The more amazing thing about glues, however, is that when they are used in the right way they are often times BETTER than more traditional methods. One benefit is that they are incredibly light. In one of my classes, we had a case study of an airplane that was being produced that was 100% glued together (I think Boeing was making it and it was a commercial plane, but the name escapes me). The reason they did this was that by getting rid of all the rivets, nuts, and bolts, they decreased their weight by a substantial amount which made the plane more fuel efficient.

    Glues can often be stronger than rivets or bolts. Many glues are created for specific purposes and to be used in conjunction with specific materials. Take acrylic glue for instance. Acrylic can be a clear material, so seams will be very glaring when trying to put two pieces together. With a glue made for acrylic, it actually makes a chemical reaction with the two pieces that temporarily melts both part faces and then when it dries it becomes one piece. Literally, one piece. You take two parts and essentially make it one part which is a much stronger bond than trying to hold two things together with a clamp or something.

    As consumers we often don't run in to these specialized glues and instead stick with Elmer's, super glue, or some epoxy because the people selling us these products know that we want something universal, something that will bond whatever to whatever. And that's why they often suck. But when you have the right glue for the right purpose, it's awesome.

    –Tom

  12. Bill Says:

    It's not glue, it's ADHESIVE.

    Also, I am "not stoned" and both my wife and I love watching How It's Made. Great show.

  13. mothra Says:

    I think Boeing was making it and it was a commercial plane, but the name escapes me.

    Dreamliner, maybe? The one that has been pulled out of use shortly after its launch because of unexplained fires? Not that the glue has anything to do with the fires…

    And the only thing I can contribute to this discussion is barge cement. Adhesive of the Gods.

  14. Andrew Says:

    Glues can often be stronger than rivets or bolts. Many glues are created for specific purposes and to be used in conjunction with specific materials. Take acrylic glue for instance. Acrylic can be a clear material, so seams will be very glaring when trying to put two pieces together. With a glue made for acrylic, it actually makes a chemical reaction with the two pieces that temporarily melts both part faces and then when it dries it becomes one piece. Literally, one piece. You take two parts and essentially make it one part which is a much stronger bond than trying to hold two things together with a clamp or something.

    Yes, I think that's probably the best application of glues that I can think of. I find myself frustrated when metal pieces are glued together, though, because no such chemical reaction occurs and the resulting join can basically be snapped by light pressure. I know it's not really a big deal in the grand scheme of things – but it's weird that I no longer look at metal items in a store as being more durable than their plastic counterparts. Sure, the individual pieces might last longer, but the joins are way, way shittier.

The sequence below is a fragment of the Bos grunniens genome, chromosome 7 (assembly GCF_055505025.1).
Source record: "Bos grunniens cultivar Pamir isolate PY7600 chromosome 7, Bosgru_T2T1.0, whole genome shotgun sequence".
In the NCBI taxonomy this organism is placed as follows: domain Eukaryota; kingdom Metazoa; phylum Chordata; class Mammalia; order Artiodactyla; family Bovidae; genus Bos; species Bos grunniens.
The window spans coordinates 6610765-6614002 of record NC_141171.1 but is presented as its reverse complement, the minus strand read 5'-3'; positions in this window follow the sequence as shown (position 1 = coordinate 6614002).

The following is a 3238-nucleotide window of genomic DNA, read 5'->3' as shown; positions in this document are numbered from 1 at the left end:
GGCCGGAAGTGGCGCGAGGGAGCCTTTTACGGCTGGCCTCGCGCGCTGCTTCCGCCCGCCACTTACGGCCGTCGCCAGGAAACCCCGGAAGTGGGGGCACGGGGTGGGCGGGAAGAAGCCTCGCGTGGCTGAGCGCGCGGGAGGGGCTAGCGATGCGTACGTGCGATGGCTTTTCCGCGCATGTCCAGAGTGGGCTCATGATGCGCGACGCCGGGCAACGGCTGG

Upside is that I've learned to solder fairly well.

  15. Jon Says:

    Glad you didn't make good on recycling your Archer rant.

  16. Mo Says:

    According to a book I'm reading [Women's Work], the term for "glue" is one of the ancient root words in the Uralic language group. popular in northern Europe since the Ice Age.

    pages 47-51, for those who want to check their copy.

  17. chautauqua Says:

    I love nuts and bolts. They just don't make anything as good as they used to, like, say, my pre-war Martin guitar. Oh, wait.

  18. Scepticus Says:

    I like the trumpet, trombone, and horn episodes. No glue involved. e.g. http://www.youtube.com/watch?v=sTvYxP9tjQs

  19. ladiesbane Says:

    I love shows like that, because they remind me of faded filmstrips of the Alberta sugar beet factories, and because I don't want to live in a world without zinc.

    But glue is special. I repair delicate and vintage books, and because glues (or glue-like substances) are used to make many kinds of paper and surfaced papers, water alone can sometimes be used to repair them.

  20. EJ Says:

    @Mike Your rant about glued-together electronics reminds me of a friend of mine who repairs violins. One of his least favorite examples of the sort of thing he derisively refers to as "Yankee ingenuity" is when he runs across an instrument that has been taken apart and epoxied back together.

    Traditionally, you use hide-based glues for assembling a violin, because among their many virtues are the fact that they are less strong than the wood they bond to, so glued joints can be easily pried apart, whereas taking an epoxied instrument apart without damage is next to impossible.

    And yes, for cost reasons they use hide glues in a lot of modern plywood. They are comparatively weak compared to modern synthetic glues, plywood stays in one piece mainly because the glued area is so large.

  21. Chris Says:

    Wow, something I can speak on with authority- I got my PhD in Materials Science and Chemical Engineering with a specialization in polymers, and I have been working for 15 years with 3M, the most adhesive-intensive company on God's green Earth. It's always good to someone that notices bonding science because you're right- adhesive systems are everywhere. This is for the simple reason that composite materials tend to be much more useful than neat materials. Or, to put it more broadly, complex systems are generally more useful than simple systems. "Glued together" implies "patched together in a jury-rigged manner", but, really, complex, composite systems all need a little bonding to work out. After all, a femur is a femur, but stick it to a few ligaments, tendons, cartilage, and muscles, bind it to some other bones using a simple ball and socket fastening system, and you've got a part of Usain Bolt.

  22. Paul Says:

    I have a buddy who builds guitars, a master luthier, not just a guy in his garage. On an acoustic guitar, a good one, the bridge is glued to the top, and then something on the order of 1,000 pounds of pull is exerted on it when it's strung up. Screws aren't needed, or wanted, for that matter, except in the tuning pegs. When two pieces of wood are well joined, the joint is stronger than a single piece of wood.

    Anybody who wants a great sounding, one off guitar, he's the man to see, especially if you're in a dry climate. They're built in Colorado, and already acclimated for it.

    http://www.coguitar.com/jcbaxendaleguitars.php